Cost of Living Discussions

 
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The illustrations on the left indicate the major categories of expenditures for middle class Americans in 1912.   Upward pressures in these categories meant that many Americans feared that they were not going to be able, in the future, to enjoy as high a standard of living as in the past.

"Twenty-five years ago one could live in the United States as comfortably on $500 a year as he can now on $1,200," wrote one person in Current Literature [52:1912): 652].

Both deflation and inflation affect the relationships of  businesses, persons and families to one another in the economy.  For example, deflation tends to hurt borrowers and help lenders, while inflation has the opposite effect.  Deflation brings great pressure on businesses to lower prices.  Inflation brings great pressure on workers to obtain higher wages.

In general, however, the average wealth of the United States was increasing in the early twentieth century.  Per capita incomes were rising slightly along with a general rise in the gross national product, a figure economists use to measure the size of the economy.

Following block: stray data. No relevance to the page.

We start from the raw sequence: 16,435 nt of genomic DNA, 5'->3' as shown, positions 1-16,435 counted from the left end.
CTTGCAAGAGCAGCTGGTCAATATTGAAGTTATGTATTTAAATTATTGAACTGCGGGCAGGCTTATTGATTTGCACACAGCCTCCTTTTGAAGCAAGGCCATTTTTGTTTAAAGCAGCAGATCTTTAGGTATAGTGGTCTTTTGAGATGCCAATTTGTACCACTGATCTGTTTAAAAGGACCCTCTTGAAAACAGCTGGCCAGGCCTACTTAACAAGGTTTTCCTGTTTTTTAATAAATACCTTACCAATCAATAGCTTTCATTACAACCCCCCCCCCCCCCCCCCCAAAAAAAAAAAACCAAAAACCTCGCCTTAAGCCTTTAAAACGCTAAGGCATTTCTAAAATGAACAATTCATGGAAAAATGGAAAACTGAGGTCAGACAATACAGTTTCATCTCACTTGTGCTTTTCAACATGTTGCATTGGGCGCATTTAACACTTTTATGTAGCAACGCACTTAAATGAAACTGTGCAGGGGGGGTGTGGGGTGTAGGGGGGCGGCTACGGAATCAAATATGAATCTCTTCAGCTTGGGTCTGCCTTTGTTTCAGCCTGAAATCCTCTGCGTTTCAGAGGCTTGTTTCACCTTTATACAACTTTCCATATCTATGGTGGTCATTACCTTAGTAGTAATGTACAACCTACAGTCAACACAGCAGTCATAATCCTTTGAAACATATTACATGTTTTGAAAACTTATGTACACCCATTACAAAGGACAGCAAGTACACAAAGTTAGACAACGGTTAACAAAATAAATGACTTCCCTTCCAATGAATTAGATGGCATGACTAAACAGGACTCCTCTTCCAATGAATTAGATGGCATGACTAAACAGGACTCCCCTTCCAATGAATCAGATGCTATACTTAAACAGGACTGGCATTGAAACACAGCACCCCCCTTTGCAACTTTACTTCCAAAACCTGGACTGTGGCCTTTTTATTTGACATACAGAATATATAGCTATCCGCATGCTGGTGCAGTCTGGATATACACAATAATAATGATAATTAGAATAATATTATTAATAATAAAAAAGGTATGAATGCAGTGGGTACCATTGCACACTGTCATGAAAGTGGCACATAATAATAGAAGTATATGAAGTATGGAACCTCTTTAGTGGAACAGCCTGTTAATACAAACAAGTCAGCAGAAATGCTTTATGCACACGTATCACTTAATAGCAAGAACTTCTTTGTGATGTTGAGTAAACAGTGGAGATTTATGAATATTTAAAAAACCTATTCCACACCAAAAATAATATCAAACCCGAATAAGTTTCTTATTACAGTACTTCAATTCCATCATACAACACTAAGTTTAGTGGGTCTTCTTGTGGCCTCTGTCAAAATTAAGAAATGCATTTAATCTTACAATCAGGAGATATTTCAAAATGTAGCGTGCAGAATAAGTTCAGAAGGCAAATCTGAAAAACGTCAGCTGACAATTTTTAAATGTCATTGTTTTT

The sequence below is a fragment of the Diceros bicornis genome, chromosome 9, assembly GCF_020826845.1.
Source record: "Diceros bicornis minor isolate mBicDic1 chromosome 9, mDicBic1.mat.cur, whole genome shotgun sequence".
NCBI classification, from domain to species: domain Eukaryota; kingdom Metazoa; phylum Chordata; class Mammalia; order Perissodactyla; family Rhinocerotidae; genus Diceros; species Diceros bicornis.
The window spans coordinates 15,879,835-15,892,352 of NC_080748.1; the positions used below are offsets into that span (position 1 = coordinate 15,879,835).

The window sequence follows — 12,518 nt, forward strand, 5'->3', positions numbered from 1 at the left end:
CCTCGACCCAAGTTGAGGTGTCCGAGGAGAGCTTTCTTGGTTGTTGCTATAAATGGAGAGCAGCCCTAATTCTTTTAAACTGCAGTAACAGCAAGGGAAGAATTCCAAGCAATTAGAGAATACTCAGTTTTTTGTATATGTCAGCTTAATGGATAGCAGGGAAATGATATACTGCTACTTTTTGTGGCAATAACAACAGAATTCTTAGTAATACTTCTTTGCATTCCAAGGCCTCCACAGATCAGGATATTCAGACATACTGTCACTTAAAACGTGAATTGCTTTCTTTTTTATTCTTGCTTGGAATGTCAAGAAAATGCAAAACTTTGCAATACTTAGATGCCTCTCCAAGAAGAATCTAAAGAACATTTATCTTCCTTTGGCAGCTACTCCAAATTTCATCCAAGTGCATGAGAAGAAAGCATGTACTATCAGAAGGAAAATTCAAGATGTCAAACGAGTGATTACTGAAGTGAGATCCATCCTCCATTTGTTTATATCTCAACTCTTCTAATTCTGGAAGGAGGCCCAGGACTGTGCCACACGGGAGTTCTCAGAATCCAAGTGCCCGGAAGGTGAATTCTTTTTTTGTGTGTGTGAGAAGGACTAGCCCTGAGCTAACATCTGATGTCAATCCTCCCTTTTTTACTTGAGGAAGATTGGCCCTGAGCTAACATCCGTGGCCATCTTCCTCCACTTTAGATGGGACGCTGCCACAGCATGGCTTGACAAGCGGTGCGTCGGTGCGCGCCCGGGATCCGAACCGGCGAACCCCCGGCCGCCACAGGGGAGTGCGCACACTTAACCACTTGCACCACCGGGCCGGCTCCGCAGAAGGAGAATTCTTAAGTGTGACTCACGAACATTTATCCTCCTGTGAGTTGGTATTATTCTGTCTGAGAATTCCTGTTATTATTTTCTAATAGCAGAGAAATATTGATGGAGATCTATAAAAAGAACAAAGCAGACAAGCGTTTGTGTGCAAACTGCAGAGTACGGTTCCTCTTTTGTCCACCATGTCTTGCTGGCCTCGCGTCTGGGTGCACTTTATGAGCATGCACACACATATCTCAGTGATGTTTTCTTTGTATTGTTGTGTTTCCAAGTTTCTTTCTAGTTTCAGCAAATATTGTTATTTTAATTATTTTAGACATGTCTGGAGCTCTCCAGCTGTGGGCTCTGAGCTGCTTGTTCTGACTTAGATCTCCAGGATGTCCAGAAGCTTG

Nevertheless, inflation was a subject of considerable discussion in the 1912 campaign.   Democrats arguing for a lower tariff complained that tariffs increased prices.   Politicians complaining about "the trusts" fed popular perceptions that big businesses were unfairly controlling prices, and gouging the consumer.  President Taft and the Republicans were the principal victims of this situation.  Taft and the Republicans went to great lengths to explain (correctly) that the rise in the cost of living was world-wide, and not thus caused by anything either Republicans in general or Taft in particular had done in their policies.

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Taft, on accepting the Republican nomination, observed:
"A careful investigation will show that the phenomenon of increased prices and cost of living in world-wide in its extent and quite as much in evidence in other countries of advanced civilization and progressive tendencies as in our own.  Bitter complaints of the burden of increased prices and cost of living have been made not only in this country and Europe, but also in countries of Asia and Africa."
[quoted from Republican Campaign Text-Book, 1912, p. 17

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